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What is a TLD?

I want to talk about choosing website domain names. But first, a little background, because to understand how domain names work, we need to understand what a ‘TLD’ is. Here goes.

A TLD is the highest (‘top’) level domain in the internet’s domain name system. Domains and subdomains are made up of separate levels with ‘dots’ between each, and work backwards. So the ‘.com’ bit is the top level; and the ‘bluewidget’ bit in ‘’ is the next level. You can also specify ‘subdomains’ such as ‘’, where the ‘store’ bit adds a third level to the website address.

Interestingly, the most commonly-used subdomain is ‘www’. This just means the ‘web’ area on your domain. It’s not strictly necessary, and you send people there by default, which is why many sites have now dropped that historical baggage. Everyone should choose whether their website is at the www or non-www space, and the one they do not use should invisibly redirect to the one they do. For example, at BMON we use the ‘www.’ subdomain, but we’re set up correctly so that anyone typing in just ‘’ is directed to ‘’. It would be quite acceptable to do things the other way around.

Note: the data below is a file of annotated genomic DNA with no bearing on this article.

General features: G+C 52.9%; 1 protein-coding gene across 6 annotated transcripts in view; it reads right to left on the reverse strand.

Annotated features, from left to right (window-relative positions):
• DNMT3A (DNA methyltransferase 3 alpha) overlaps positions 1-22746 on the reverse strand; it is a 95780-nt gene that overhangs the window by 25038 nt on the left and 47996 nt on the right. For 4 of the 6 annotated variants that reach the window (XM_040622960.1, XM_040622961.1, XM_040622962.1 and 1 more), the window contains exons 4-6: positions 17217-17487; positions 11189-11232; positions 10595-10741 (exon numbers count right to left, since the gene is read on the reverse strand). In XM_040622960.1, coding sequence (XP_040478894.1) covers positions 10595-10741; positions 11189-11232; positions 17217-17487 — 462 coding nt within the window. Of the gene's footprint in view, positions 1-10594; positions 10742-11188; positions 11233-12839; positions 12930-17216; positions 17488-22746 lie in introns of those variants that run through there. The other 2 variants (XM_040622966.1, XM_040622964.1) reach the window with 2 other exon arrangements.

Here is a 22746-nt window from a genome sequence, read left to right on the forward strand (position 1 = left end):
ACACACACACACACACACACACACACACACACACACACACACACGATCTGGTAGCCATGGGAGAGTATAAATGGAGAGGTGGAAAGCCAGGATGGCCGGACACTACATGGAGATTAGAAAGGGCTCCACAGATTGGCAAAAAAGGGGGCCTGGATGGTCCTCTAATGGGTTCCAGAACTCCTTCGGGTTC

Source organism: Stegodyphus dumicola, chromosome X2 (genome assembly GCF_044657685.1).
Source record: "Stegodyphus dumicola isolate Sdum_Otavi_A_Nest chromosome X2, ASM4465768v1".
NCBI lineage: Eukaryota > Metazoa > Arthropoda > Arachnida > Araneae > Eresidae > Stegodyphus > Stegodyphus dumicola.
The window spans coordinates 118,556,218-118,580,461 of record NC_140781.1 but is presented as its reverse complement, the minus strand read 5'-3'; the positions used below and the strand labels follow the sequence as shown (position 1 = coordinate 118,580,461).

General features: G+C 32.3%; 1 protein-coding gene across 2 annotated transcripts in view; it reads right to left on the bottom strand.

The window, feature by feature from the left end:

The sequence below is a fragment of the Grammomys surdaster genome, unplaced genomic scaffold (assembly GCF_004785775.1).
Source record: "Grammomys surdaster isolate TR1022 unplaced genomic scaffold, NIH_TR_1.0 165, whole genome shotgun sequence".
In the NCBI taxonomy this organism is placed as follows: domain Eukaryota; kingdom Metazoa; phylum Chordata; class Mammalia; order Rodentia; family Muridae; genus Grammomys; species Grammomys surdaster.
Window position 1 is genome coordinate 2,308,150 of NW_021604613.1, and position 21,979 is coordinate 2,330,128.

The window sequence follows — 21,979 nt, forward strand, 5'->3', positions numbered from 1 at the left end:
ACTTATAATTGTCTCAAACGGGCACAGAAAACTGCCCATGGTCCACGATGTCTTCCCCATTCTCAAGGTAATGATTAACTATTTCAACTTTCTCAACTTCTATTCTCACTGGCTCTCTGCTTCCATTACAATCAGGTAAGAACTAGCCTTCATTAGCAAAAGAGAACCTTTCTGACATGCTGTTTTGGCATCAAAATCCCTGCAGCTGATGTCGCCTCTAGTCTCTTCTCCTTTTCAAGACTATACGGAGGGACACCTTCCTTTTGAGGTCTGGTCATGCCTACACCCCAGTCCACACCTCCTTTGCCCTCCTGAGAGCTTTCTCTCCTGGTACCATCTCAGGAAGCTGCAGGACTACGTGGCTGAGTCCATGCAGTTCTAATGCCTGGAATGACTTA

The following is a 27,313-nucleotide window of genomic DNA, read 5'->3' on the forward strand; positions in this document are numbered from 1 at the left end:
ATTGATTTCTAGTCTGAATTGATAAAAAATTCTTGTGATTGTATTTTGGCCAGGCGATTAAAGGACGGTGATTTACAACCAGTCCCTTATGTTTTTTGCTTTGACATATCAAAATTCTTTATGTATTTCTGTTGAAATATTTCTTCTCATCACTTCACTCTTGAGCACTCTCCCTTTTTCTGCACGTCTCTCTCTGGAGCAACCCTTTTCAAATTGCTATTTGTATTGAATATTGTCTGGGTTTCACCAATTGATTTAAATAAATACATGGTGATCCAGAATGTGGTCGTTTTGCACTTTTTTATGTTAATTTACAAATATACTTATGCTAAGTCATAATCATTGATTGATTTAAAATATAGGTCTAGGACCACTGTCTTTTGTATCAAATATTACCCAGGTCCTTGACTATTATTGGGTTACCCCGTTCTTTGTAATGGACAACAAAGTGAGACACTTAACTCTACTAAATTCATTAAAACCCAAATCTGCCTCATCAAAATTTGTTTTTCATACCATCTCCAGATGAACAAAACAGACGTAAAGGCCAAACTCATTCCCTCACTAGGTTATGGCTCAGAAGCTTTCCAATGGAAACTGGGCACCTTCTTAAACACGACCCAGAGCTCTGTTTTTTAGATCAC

Now, the time was when there weren’t many choices of TLD, and if you were a business, it was really down to ‘.com’ or your country’s TLD. In the UK and some other countries, although there is a TLD (‘.uk’), nobody was originally allowed to use it directly, and we were all eccentrically forced to use an extra level (‘’, ‘’, etc). So, if you’re the Blue Widget Company, and you’re based in the UK, the chances are that somebody set up your website domain as either ‘’ or ‘’.

That’s fine, and it all works well. The important thing is that it looks authoritative, and in the case of the country TLD, lets people know at a glance what country you operate in.

But there are many more TLDs available now. I’d go as far as to bet that you’ll be amazed to find out how many there are. Should you consider them for new projects? We’ll talk about that tomorrow.